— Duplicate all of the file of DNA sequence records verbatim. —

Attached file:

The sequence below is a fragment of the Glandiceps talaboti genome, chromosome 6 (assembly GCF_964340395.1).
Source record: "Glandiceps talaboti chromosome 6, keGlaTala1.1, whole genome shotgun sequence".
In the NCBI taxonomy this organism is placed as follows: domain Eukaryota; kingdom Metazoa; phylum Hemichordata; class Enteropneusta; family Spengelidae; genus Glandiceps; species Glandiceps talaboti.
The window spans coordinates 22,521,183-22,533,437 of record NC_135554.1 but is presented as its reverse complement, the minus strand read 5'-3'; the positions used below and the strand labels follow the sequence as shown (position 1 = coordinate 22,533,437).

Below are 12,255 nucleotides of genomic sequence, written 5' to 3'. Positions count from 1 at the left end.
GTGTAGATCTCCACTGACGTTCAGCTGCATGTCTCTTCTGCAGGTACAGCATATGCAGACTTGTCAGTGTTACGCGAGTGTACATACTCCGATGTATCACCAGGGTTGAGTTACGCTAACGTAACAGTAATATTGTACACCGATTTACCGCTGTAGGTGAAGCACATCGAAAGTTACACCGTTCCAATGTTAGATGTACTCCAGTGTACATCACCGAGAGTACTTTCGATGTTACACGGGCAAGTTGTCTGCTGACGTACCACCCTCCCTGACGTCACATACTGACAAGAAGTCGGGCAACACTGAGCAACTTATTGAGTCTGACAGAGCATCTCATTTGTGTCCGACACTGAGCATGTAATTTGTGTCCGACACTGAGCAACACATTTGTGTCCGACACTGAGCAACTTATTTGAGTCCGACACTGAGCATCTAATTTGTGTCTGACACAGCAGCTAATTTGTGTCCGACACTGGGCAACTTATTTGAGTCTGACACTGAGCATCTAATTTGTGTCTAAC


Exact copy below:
The sequence below is a fragment of the Glandiceps talaboti genome, chromosome 6 (assembly GCF_964340395.1).
Source record: "Glandiceps talaboti chromosome 6, keGlaTala1.1, whole genome shotgun sequence".
In the NCBI taxonomy this organism is placed as follows: domain Eukaryota; kingdom Metazoa; phylum Hemichordata; class Enteropneusta; family Spengelidae; genus Glandiceps; species Glandiceps talaboti.
The window spans coordinates 22,521,183-22,533,437 of record NC_135554.1 but is presented as its reverse complement, the minus strand read 5'-3'; the positions used below and the strand labels follow the sequence as shown (position 1 = coordinate 22,533,437).

Below are 12,255 nucleotides of genomic sequence, written 5' to 3'. Positions count from 1 at the left end.
GTGTAGATCTCCACTGACGTTCAGCTGCATGTCTCTTCTGCAGGTACAGCATATGCAGACTTGTCAGTGTTACGCGAGTGTACATACTCCGATGTATCACCAGGGTTGAGTTACGCTAACGTAACAGTAATATTGTACACCGATTTACCGCTGTAGGTGAAGCACATCGAAAGTTACACCGTTCCAATGTTAGATGTACTCCAGTGTACATCACCGAGAGTACTTTCGATGTTACACGGGCAAGTTGTCTGCTGACGTACCACCCTCCCTGACGTCACATACTGACAAGAAGTCGGGCAACACTGAGCAACTTATTGAGTCTGACAGAGCATCTCATTTGTGTCCGACACTGAGCATGTAATTTGTGTCCGACACTGAGCAACACATTTGTGTCCGACACTGAGCAACTTATTTGAGTCCGACACTGAGCATCTAATTTGTGTCTGACACAGCAGCTAATTTGTGTCCGACACTGGGCAACTTATTTGAGTCTGACACTGAGCATCTAATTTGTGTCTAAC